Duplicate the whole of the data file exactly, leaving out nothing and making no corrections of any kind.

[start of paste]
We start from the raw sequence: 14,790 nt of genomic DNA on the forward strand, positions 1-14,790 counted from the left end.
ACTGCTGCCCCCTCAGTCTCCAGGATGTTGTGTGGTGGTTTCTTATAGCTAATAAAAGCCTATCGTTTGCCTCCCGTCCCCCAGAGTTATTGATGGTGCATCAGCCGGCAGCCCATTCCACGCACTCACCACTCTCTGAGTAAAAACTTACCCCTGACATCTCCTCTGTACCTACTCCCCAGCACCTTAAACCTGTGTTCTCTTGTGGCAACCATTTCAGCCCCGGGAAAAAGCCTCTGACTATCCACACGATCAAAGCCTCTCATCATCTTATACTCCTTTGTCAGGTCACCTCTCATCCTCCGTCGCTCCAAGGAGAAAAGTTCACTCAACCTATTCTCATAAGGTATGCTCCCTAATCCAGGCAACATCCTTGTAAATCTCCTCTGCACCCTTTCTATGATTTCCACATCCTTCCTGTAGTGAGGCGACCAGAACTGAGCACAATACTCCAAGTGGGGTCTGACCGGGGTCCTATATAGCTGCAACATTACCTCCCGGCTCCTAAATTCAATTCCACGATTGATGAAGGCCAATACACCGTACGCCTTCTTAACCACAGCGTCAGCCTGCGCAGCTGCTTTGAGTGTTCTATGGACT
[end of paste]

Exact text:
We start from the raw sequence: 14,790 nt of genomic DNA on the forward strand, positions 1-14,790 counted from the left end.
ACTGCTGCCCCCTCAGTCTCCAGGATGTTGTGTGGTGGTTTCTTATAGCTAATAAAAGCCTATCGTTTGCCTCCCGTCCCCCAGAGTTATTGATGGTGCATCAGCCGGCAGCCCATTCCACGCACTCACCACTCTCTGAGTAAAAACTTACCCCTGACATCTCCTCTGTACCTACTCCCCAGCACCTTAAACCTGTGTTCTCTTGTGGCAACCATTTCAGCCCCGGGAAAAAGCCTCTGACTATCCACACGATCAAAGCCTCTCATCATCTTATACTCCTTTGTCAGGTCACCTCTCATCCTCCGTCGCTCCAAGGAGAAAAGTTCACTCAACCTATTCTCATAAGGTATGCTCCCTAATCCAGGCAACATCCTTGTAAATCTCCTCTGCACCCTTTCTATGATTTCCACATCCTTCCTGTAGTGAGGCGACCAGAACTGAGCACAATACTCCAAGTGGGGTCTGACCGGGGTCCTATATAGCTGCAACATTACCTCCCGGCTCCTAAATTCAATTCCACGATTGATGAAGGCCAATACACCGTACGCCTTCTTAACCACAGCGTCAGCCTGCGCAGCTGCTTTGAGTGTTCTATGGACT